Market Power, Survival and Accuracy of Predictions in Financial Markets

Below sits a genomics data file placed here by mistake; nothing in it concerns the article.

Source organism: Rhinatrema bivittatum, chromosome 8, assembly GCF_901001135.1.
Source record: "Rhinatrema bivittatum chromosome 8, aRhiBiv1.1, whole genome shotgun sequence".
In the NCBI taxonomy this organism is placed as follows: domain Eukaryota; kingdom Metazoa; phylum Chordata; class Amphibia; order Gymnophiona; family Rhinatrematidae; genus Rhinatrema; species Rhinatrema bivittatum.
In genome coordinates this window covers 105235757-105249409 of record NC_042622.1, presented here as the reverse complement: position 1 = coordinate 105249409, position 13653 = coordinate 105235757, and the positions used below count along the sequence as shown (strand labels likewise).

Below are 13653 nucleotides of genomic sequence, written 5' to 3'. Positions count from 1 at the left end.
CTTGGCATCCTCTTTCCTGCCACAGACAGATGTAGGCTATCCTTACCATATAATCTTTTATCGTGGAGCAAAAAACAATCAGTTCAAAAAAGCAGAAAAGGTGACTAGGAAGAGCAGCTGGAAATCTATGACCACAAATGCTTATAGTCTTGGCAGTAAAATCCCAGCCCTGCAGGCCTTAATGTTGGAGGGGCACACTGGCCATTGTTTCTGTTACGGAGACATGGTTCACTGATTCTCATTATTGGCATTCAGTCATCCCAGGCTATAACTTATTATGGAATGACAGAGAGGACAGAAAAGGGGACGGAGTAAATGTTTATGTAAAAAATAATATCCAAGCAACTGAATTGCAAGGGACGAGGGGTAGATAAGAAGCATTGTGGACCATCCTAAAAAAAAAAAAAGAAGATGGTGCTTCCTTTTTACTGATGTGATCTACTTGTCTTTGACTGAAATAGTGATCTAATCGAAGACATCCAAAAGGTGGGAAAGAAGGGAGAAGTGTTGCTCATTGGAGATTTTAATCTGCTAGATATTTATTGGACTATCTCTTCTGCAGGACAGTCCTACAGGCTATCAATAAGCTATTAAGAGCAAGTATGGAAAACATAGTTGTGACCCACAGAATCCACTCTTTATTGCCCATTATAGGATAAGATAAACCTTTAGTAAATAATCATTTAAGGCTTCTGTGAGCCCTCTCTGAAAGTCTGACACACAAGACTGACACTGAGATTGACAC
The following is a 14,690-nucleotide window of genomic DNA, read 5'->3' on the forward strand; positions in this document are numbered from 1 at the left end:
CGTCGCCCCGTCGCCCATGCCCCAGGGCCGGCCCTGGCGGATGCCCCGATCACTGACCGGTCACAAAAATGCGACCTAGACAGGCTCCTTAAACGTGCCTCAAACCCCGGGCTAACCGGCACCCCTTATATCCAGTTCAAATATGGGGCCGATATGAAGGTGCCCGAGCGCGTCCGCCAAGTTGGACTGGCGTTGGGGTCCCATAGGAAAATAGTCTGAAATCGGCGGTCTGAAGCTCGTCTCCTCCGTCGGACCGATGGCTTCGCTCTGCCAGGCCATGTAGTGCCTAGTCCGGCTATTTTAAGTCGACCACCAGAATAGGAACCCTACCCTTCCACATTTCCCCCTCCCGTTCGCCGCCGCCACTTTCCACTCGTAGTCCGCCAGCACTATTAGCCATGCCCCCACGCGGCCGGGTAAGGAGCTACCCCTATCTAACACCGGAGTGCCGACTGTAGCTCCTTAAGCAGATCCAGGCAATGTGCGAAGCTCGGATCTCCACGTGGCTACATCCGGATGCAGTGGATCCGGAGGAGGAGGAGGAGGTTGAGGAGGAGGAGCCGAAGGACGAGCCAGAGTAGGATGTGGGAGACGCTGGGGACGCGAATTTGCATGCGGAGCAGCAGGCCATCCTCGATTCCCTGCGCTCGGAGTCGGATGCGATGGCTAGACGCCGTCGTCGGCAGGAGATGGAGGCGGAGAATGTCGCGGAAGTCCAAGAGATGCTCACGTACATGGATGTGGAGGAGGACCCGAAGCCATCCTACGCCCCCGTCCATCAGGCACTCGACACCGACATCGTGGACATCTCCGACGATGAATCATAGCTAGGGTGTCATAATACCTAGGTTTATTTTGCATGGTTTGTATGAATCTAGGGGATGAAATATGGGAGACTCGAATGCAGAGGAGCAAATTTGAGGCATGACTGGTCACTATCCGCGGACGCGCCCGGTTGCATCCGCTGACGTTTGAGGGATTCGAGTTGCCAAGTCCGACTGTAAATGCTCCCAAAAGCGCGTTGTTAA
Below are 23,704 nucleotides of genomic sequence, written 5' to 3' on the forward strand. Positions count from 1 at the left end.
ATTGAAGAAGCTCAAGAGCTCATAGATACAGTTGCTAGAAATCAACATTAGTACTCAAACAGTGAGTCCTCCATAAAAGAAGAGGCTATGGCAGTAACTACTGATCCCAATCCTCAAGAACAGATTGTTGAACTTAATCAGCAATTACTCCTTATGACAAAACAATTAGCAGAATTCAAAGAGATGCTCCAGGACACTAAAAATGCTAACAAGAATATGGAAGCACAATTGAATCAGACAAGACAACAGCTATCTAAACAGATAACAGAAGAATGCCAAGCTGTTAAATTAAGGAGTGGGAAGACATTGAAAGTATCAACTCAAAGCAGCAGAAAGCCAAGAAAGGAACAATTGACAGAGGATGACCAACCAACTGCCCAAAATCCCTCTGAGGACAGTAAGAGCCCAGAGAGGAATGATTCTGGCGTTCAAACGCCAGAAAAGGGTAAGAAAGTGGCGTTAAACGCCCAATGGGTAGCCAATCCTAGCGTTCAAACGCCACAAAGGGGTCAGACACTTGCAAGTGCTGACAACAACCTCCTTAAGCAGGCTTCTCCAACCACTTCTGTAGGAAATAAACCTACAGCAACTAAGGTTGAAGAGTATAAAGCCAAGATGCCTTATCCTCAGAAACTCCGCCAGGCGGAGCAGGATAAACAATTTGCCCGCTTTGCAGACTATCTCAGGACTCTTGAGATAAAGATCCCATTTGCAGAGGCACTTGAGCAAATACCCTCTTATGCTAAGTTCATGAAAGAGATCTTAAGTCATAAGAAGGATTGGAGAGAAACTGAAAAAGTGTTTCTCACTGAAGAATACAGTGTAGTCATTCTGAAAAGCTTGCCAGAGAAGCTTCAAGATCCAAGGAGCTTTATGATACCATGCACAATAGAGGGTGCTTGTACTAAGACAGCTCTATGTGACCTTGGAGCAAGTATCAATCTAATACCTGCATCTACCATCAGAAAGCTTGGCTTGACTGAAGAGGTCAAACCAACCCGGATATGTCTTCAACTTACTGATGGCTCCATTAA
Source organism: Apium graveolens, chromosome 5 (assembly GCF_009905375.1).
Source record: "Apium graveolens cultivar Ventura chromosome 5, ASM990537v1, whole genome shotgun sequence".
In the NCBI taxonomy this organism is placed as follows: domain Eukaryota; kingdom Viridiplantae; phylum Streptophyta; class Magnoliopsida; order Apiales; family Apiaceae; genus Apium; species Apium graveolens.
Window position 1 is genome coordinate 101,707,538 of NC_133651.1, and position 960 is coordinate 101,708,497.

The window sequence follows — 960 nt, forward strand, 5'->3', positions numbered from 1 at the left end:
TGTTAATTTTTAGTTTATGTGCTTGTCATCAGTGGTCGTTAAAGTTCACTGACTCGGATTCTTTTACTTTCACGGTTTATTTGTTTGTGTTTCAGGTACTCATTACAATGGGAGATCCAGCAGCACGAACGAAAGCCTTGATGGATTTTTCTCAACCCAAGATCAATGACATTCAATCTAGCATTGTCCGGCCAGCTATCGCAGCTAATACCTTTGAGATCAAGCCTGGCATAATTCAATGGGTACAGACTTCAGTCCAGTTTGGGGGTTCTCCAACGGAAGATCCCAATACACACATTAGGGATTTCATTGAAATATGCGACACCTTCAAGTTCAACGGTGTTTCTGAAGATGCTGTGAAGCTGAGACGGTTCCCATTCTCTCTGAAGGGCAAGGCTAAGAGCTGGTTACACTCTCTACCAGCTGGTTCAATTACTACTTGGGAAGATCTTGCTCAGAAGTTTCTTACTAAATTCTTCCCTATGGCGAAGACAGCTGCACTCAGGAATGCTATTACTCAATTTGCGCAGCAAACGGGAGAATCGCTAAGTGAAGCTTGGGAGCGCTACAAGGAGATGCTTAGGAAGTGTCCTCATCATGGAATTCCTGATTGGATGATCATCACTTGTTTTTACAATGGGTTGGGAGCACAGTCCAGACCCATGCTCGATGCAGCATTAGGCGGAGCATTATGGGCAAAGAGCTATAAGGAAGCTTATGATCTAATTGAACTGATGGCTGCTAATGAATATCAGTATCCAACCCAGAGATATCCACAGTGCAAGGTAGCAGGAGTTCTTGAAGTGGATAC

This paper aims to show that the market selection hypothesis in finance is not solely driven by the competitiveness of such markets, as was originally claimed by Alchian  and Friedman . Within a standard intertemporal General Equilibrium framework, we allow for an agent to have enough influence on financial markets to strategically affect prices of assets traded. We then show that, as in Sandroni , the agent’ long-run consumption will vanish if she makes less accurate predictions than the market, and maintain her market power otherwise. We conclude that the Darwinian justification to this market selection is not the only explanation for the eventual domination of agents making the most accurate predictions. Rather, we claim that the origin of market selection, and in turn of the common prior assumption in asset pricing, is associated with the ability to foresee accurately market uncertainty.
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